Bregenz

Bunny Rogers, Locker Room, 2020, mixed media. Installation view.

Bunny Rogers, Locker Room, 2020, mixed media. Installation view.

Bunny Rogers

Kunsthaus Bregenz

“Thinking is linear; emotions are space,” said the Swiss architect Peter Zumthor. His acclaimed Kunsthaus Bregenz was the setting for an extraordinary exhibition by Bunny Rogers, who turned the cast-concrete cube into a mausoleum. Her sprawling show, “Kind Kingdom,” consisted of four allover environments, one on each of the gallery’s floors. The immersive tableaux could be taken in with all senses: Scent, sound, even room temperature enhanced the visual dimension. Rogers’s art speaks loud and clear—evoking themes of loneliness and loss, kitsch and garbage, melancholy and paranoia, Lady Diana and the sinking of the Titanic, beauty, youth, adolescent binge drinking—while always foreshadowing the inevitable end.

Rogers’s memento mori started in the nocturnal chiaroscuro of the lobby, where she imagined her own funeral in Memorial (all works 2020), comprising a grave mound, bluish-black roses (symbols of forbidden love), wreaths, and a painted self-portrait, bordered with eucalyptus, of the artist as a thirteen-year-old. LED fireflies flashed up amid the velvety blue—the creatures venturing their lives for a night of lovemaking. A piece of actual lawn, moist and fragrantly green, had been rolled out as a repoussoir in front of the catafalque.

All of these elements could also be read as references to the communal work of mourning the deaths of stars and VIPs—Rogers notes that she finds celebrity tribute memorials irresistible. At the tender age of seven, in 1997, she watched the public obsequies for Lady Di on television; she was captivated by it all, including the devastated sons and the hysterically sobbing Londoners lining the streets. Here, Diana souvenirs were scattered over the lawn: a purple Beanie Baby bear with an embroidered white rose, a few shattered CDs of Elton John singing “Candle in the Wind.”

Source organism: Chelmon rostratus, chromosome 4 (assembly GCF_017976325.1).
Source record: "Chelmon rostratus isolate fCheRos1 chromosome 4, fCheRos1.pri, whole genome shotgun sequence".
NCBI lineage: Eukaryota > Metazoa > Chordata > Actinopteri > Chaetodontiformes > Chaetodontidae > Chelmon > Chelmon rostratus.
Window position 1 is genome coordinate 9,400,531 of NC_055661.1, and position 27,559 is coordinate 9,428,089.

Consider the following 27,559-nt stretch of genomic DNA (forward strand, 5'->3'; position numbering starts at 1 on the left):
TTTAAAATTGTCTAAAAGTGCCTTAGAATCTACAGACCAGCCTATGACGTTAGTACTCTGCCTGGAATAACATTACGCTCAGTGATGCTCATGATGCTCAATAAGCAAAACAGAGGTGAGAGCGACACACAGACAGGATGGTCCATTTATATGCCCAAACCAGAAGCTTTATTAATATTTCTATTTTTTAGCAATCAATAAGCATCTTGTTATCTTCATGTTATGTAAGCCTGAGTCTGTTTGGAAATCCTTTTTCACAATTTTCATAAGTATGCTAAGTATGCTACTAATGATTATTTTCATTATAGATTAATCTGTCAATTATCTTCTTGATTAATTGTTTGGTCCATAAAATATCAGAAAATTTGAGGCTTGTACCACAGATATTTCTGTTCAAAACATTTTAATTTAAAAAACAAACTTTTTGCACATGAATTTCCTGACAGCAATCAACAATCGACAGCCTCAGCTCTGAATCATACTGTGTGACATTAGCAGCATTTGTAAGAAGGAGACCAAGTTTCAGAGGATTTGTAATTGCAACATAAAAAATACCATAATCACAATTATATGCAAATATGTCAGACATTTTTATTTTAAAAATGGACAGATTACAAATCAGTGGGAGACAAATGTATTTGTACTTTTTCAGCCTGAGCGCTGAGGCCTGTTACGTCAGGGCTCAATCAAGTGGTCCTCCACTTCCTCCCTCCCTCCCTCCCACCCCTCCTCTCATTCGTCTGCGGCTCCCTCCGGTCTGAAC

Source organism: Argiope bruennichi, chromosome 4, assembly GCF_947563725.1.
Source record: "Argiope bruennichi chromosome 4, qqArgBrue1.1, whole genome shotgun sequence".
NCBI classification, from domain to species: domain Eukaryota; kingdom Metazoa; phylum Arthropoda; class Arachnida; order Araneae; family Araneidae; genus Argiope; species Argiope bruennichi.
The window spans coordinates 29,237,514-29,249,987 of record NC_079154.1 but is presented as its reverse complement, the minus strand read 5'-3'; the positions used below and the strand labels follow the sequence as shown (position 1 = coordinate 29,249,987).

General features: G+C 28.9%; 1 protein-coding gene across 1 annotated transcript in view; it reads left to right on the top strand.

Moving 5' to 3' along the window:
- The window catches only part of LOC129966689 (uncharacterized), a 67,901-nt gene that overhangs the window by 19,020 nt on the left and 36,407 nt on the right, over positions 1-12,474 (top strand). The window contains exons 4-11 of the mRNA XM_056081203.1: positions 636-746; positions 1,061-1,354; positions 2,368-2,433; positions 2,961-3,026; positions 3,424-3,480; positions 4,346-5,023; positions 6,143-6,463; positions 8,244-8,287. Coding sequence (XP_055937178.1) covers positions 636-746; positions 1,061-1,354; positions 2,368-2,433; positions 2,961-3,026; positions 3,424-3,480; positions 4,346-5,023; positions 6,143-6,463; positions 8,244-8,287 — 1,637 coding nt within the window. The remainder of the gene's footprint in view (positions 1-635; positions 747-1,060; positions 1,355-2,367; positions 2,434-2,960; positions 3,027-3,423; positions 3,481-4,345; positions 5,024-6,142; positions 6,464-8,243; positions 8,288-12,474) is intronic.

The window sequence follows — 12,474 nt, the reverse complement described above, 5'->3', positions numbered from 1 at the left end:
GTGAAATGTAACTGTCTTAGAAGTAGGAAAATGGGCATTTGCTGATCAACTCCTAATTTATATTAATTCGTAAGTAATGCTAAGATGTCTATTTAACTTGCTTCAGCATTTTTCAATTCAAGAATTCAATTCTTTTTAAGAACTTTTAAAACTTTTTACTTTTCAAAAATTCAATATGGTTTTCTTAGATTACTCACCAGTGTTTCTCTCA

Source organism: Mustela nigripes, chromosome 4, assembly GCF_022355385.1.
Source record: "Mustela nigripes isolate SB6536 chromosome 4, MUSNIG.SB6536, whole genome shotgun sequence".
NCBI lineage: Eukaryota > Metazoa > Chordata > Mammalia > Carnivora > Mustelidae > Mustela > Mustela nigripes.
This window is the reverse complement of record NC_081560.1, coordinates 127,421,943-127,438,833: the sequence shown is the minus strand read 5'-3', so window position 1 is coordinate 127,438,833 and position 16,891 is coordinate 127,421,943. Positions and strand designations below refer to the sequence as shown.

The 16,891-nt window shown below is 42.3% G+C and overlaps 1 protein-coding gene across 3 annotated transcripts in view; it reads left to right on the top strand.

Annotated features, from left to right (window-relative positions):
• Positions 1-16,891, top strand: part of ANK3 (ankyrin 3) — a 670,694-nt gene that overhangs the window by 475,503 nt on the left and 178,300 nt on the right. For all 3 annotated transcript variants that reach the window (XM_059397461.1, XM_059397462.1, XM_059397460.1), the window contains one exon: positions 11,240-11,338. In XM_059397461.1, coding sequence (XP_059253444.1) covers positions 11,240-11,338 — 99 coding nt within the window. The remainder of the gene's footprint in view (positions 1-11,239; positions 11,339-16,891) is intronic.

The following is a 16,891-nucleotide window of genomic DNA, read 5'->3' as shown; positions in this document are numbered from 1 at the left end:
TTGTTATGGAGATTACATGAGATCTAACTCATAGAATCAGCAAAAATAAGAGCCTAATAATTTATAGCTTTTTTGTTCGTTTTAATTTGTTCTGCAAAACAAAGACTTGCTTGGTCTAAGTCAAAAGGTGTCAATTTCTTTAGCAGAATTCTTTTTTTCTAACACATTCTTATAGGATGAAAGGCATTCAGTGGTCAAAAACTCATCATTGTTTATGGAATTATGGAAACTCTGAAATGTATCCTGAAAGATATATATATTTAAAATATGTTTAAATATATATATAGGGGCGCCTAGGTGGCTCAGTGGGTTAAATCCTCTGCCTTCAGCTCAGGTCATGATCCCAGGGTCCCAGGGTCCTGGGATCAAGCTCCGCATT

This first chapter of the “Kind Kingdom” tetralogy was suffused with the hyperromantic mood of, say, Franz Schubert’s Death and the Maiden. The theme ramified in different directions on the next three floors. After Memorial came the raging, toxic Trash Mound. A pile of garbage bags took the place of the burial mound on the floor below; the lawn was strewn with bottles, Coke cans, and leftover food; you could almost smell a lingering scent of alcohol in the air. It was the morning after the party that you thought would dispel your misery. No such luck: You were hungover, and your head was pounding as you frantically tried to remember what had happened the previous night.

On the third floor, with Cement Garden, the artist used blocks of cement with dried roses embedded in them to propose a sculptural abstraction of processes of grief and a Snow White–like mummification of beauty. The walls and floor of the uppermost gallery were covered with some twenty-five thousand tiles along with fully functional showers: Locker Room was an oversize mock-up of the changing room of an American high-school gym, a setting where students come together, but also a place of enormous vulnerability. Vast and empty, the room felt comfortless and forbidding. Water trickled from the shower heads now and then; steam wafted through the air. The artist’s signature sculptures, floor mops in various colors discreetly decorated with ribbons, stood in a corner.

This was not Rogers’s first time grappling with the psychology of spaces. The 1999 Columbine school shooting, which seared itself into Americans’ collective consciousness, has been part of her stock of subjectively resonant images from the beginning. “Kind Kingdom,” in fact, picked up on her trilogy “Columbine Library,” 2014; “Columbine Cafeteria,” 2016; and A Very Special Holiday Performance in Columbine Auditorium, 2017. Rogers’s personal cosmology may be somber, but the exhibition’s subtext, she avers—surprisingly—is optimistic: It opened with death and ended with water, a potent symbol of life.

Translated from German by Gerrit Jackson.